Cyanobacterial survival following their release in water from major headwaters reservoirs was compared in five New South Wales rivers. Under low flow conditions, cyanobacterial presence disappeared rapidly with distance downstream in the Cudgegong and Hunter Rivers, whereas the other three rivers were contaminated for at least 300 km. Cyanobacterial survival is likely to be impacted by the geomorphology of each river, especially the extent of gravel riffle reaches (cells striking rocks can destroy them) and by the different turbulent flow conditions it produces within each. Flow conditions at gauging stations were used to estimate the turbulent strain rate experienced by suspended cyanobacteria. These indicate average turbulent strain rates in the Cudgegong and Hunter Rivers can be above 33 and 83 s−1 while for the Murray, Edward and Macquarie Rivers average strain rate was estimated to be less than 30 s−1. These turbulent strain rate estimates are substantially above published thresholds of approximately 2 s−1 for impacts indicated from laboratory tests. Estimates of strain rate were correlated with changes in cyanobacterial biovolume at stations along the rivers. These measurements indicate a weak but significant negative linear relationship between average strain rate and change in cyanobacterial biomass. River management often involves releasing cold deep water with low cyanobacterial presence from these reservoirs, leading to ecological impacts from cold water pollution downstream. The pollution may be avoided if cyanobacteria die off rapidly downstream of the reservoir, allowing surface water to be released instead. However high concentrations of soluble cyanotoxins may remain even after the cyanobacterial cells have been destroyed. The geomorphology of the river (length of riffle reaches) is an important consideration for river management during cyanobacterial blooms in headwater reservoirs.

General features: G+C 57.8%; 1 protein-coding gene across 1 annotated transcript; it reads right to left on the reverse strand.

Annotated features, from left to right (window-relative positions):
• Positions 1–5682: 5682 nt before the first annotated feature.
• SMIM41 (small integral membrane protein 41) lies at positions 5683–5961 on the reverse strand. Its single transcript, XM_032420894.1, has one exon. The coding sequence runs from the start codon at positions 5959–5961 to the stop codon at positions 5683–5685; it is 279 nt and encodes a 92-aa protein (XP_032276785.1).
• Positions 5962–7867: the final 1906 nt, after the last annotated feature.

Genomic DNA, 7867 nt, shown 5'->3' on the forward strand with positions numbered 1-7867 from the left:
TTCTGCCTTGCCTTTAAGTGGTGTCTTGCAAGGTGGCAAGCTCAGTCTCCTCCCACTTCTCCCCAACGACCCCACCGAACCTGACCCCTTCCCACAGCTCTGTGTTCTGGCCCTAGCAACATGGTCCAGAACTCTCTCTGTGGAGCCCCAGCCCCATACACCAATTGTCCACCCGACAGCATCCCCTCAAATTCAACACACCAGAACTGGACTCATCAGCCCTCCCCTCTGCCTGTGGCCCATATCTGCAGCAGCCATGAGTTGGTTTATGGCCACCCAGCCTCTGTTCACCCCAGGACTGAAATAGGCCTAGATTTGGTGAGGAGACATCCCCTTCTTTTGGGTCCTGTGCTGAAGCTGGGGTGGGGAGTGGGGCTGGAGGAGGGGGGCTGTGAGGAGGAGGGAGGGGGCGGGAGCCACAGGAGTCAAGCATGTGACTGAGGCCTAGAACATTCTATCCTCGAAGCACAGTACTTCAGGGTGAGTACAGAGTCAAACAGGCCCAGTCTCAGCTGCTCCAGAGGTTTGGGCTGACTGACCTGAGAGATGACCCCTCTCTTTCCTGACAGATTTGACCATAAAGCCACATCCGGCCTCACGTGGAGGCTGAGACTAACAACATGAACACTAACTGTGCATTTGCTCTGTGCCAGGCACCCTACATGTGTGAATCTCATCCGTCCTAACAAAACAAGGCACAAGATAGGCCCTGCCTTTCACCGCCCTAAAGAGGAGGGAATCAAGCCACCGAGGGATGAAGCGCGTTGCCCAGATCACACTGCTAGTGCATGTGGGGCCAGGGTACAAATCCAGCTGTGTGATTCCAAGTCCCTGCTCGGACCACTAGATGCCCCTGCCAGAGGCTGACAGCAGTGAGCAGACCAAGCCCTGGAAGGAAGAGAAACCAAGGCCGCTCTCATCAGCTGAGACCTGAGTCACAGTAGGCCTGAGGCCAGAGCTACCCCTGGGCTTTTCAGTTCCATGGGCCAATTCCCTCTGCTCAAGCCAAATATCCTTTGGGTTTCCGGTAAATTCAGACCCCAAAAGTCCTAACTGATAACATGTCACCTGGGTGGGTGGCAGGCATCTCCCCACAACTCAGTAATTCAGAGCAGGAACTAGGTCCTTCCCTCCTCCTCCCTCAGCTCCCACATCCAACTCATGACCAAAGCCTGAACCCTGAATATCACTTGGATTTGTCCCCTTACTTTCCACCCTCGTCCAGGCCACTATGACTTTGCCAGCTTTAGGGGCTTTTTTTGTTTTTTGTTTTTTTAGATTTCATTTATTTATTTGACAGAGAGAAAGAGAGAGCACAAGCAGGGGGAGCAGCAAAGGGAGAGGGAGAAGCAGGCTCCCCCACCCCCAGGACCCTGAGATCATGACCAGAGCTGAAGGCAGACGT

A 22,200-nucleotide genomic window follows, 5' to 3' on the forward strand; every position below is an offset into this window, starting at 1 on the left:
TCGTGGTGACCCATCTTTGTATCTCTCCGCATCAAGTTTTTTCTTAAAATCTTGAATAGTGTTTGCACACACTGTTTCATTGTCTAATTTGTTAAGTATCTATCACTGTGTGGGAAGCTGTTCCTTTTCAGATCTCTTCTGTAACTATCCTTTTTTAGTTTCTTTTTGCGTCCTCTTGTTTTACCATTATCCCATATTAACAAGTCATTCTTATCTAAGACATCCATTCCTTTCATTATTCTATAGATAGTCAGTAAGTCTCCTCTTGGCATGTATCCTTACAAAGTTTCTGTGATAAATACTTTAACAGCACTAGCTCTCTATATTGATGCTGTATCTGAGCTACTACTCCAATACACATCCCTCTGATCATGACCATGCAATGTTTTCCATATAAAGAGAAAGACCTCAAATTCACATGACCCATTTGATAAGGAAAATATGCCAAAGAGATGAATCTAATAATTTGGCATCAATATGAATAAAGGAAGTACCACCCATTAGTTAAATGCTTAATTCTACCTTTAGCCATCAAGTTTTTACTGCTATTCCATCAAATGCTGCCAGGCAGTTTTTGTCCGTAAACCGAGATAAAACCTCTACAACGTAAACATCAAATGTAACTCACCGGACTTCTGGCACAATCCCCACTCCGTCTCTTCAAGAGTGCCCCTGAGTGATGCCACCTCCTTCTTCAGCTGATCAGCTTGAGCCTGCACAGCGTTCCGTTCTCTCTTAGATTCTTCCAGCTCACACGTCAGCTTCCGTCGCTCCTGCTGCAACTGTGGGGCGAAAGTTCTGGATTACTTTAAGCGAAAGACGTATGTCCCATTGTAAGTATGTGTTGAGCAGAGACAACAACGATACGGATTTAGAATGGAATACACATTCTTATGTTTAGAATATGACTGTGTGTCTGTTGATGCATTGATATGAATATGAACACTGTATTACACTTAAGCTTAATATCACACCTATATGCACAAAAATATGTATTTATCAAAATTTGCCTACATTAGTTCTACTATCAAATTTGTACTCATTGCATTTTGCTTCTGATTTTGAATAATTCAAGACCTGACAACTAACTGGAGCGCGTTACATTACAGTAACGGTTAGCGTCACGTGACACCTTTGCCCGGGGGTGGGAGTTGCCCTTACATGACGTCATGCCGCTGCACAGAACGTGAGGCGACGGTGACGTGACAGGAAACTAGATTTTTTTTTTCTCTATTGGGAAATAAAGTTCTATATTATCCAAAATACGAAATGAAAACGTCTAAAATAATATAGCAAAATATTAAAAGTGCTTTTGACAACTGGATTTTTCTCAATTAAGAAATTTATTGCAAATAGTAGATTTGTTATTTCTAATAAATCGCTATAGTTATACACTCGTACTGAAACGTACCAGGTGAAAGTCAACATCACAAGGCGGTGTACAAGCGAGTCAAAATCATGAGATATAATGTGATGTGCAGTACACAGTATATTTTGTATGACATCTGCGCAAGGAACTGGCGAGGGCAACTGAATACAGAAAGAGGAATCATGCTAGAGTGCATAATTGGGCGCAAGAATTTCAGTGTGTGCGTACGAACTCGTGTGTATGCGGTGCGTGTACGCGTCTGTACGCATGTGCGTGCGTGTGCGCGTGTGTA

- Cold water pollution
- River management